The best meal we had opened my eyes to what has been happening in French cuisine in recent years. Small bistrots and restaurants have been introducing more modern techniques, startling combinations and ways of serving. Flavours from other cultures are introduced, especially Japanese and Indian tastes, alongside the north African cuisine that has long been a feature of France. Married to traditional ingredients and the French flair for wines, the result is astounding. We ate at Peixes, a restaurant specialising in seafood. It doesn't have a website; it doesn't tweet; it doesn't take reservations, but it was busy at both lunch and dinner, and we were happy to wait twenty minutes (with a glass of Champagne) for a table to come free. What we ate was astounding: ceviche of sar (a fish similar to sea bream) in ginger and lemon marinade; a tartare of prawns, oysters and scallops with flying fish roe and a mandarin gel (delightful for both colour and texture); gnocchi with octopus ragù, served smoked, and a gently curried sea bream with toasted nuts. We splashed out on a really good rosé for the evening - there was no point in parsimony when we were already paying for Champagne - and finished the evening with a lovely eau-de-vie in a nearby bar.

On another occasion, we ate at a really small place, that seemed to spread out along the pavement in both directions. This seemed to specialise in fresh local bread and salads. What stood out here was the cheese board, which was almost a work of art in itself: four local cheeses, garnished with dried figs, raisins, toasted almonds and honey. We took our time and enjoyed a couple of brandies afterwards to help it settle.

It took me a couple of days to realise that, while I was bowled over by the food, I was enjoying something else, too. I had been speaking French throughout the visit with very few difficulties, and without the locals feeling the need to drop into English for me. I was mistaken for a Québecois a couple of times, which pleased me no end! The whole experience had been one of rediscovery: seeing how modern techniques and ingredients are shaping French cuisine, reminding myself of how much I enjoy the feel of French words and phrases in my mouth and ear, and experiencing again, just as I did when I lived there, the calming effect of that aperitif pause at the transition from jour to soir.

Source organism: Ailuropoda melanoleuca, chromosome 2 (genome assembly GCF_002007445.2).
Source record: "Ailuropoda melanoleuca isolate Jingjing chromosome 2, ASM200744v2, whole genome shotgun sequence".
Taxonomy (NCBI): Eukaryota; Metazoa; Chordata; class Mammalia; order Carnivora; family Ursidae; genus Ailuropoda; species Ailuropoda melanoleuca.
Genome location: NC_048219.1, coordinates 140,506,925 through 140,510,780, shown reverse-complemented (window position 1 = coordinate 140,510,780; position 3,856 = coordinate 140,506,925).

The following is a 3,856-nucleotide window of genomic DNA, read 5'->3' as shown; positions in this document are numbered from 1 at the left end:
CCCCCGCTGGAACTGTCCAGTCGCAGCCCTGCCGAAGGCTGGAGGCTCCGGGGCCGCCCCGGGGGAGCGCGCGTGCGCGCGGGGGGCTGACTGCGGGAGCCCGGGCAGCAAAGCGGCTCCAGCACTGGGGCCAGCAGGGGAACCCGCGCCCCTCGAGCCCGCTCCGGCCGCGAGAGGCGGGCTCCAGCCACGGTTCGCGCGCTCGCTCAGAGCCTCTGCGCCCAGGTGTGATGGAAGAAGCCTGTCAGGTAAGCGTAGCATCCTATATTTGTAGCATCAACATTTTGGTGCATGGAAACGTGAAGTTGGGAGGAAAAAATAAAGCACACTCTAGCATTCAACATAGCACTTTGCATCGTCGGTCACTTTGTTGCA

In tribute to the city where I fell back in love with France, here is my recipe for its most famous dish. Every cook claims there own recipe is the only authentic one. In reality, every variation is acceptable, so long as the ingredients are fresh and of great quality.

Salade niçoise
(quantities can be varied)
cos-type lettuce, sliced roughly
ripe, flavoursome tomatoes, cut into sixths or quarters
boiled white rice
cooked fine beans, cut into 2-3cm pieces
a handful of small black olives (niçoises if you can find them)
salted anchovy fillets
fresh tuna, grilled and broken into pieces
hard-boiled eggs, quartered
basil leaves
extra-virgin olive oil
tarragon-infused white wine vinegar
salt & pepper

Place the lettuce in the bottom of your salad bowl, then add the tomatoes, rice, fine beans, olives and  anchovies. Place the tuna on top and arrange quarters of boiled egg around the sides. Finally, tear the basil leaves onto it and dress with the oil, vinegar, salt & pepper. Serve with a really good rosé de Provence and some good bread.

Next time: Baking for Christmas